Watch the 90-second Trailer for this exciting show below

Tickets are just £4 per device and can be bought here


Frank Matcham – the greatest theatre architect

London Coliseum
Frank Matcham c.1900
Buxton Opera House

Frank Matcham, the greatest British theatre architect, died 100 years ago on Sunday, 17th May.

If you’re not familiar with his name, you will probably be familiar with his work – if I mention the London Palladium, The London Coliseum, The Victoria Palace, as well as many theatres up and down the country (including Buxton Opera House and Richmond Theatre) and most notably a string of Empire variety theatres for the Moss circuit. Frank Matcham was the doyen of theatre architects of his time, creating theatres across the land, during the golden age of theatre construction from 1890 to around 1912.

London Palladium
London Palladium

Astonishingly, at the time his work was rather looked down upon, with theatre and music hall being “mere” entertainment, but thankfully the passage of time has fully underlined his pre-eminence as one of the greatest architects of the late Victorian and Edwardian periods.

Of the approximately 120 buildings that he either designed or remodelled, tragically only 26 remain today. Many were destroyed by wartime bombing, but even more (such as the Metropolitan Edgware Road) were wilfully bulldozed during the changing entertainment scene of the 1950s and 60s when theatregoing traditions faded away. Variety died, and TV was the box they buried it in.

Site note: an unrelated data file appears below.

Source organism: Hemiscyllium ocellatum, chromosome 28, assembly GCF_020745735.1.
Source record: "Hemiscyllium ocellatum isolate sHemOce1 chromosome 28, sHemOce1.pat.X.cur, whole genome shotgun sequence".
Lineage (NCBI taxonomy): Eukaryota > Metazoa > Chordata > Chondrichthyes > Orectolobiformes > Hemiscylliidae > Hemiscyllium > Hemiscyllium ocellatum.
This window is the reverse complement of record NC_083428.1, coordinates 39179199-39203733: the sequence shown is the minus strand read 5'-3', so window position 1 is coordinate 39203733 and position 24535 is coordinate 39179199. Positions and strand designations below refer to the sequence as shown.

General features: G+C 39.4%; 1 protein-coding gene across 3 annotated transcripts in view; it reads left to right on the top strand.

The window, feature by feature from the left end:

Matcham was renowned for his professional punctuality, bringing jobs in on time and to schedule. His richly-detailed designs were opulent, with a grandeur and elegance, fully-flourished and embellished with all manner of decorative plasterwork that made his theatres a feast for the eyes before the curtain had even gone up. He was also a pioneer in the use of steel frameworks for his theatres, which gave his auditoria the strength to eliminate the need for pillars, allowing unobstructed views from every seat in the house and excellent sightlines, another Matcham trademark. Often larger-scale designs, often seating over 2,000, his auditoria were also known for their remarkable feeling of intimacy which was vital for variety shows – the medium for which he built so many of his theatres – and one of the many reasons they are still so rewarding to visit today.

Better informed and more scholarly writers than me have written many biographies of Matcham, so I shan’t add to the already sizeable pile*. Much has been written about the man and his designs too, but I would like to take a rather different tack.

As someone who has been privileged to manage a Matcham Theatre, I would like to discuss his skill as an engineer of flow in the spaces he created.

Victoria Palace

I was fortunate enough to spend some years managing the Victoria Palace, built by Matcham in 1911 on the site of the old Royal Standard Music Hall. This was built was a variety house, for twice nightly variety (three shows Wednesday and Saturday – in total, sixteen a shows a week!), and the front of house areas were opulent and gilded as any other Matcham beauty. After just a few days there, what impressed me so much was how the theatre actually worked. Regular readers may recall that I have already written about there being a dome in the ceiling of the auditorium which was on runners and effectively “rolled off” to allow the hot air to escape after each matinee or first house. Remember, this was before any type of air-conditioning had been imagined, and with twice nightly variety, the ingenious Matcham gave us a way to regulate the auditorium temperature – vital in those long hot summers that we occasionally got! (and believe me, the Upper Circle in summer could feel like sitting in a microwave!). You can find my earlier article here.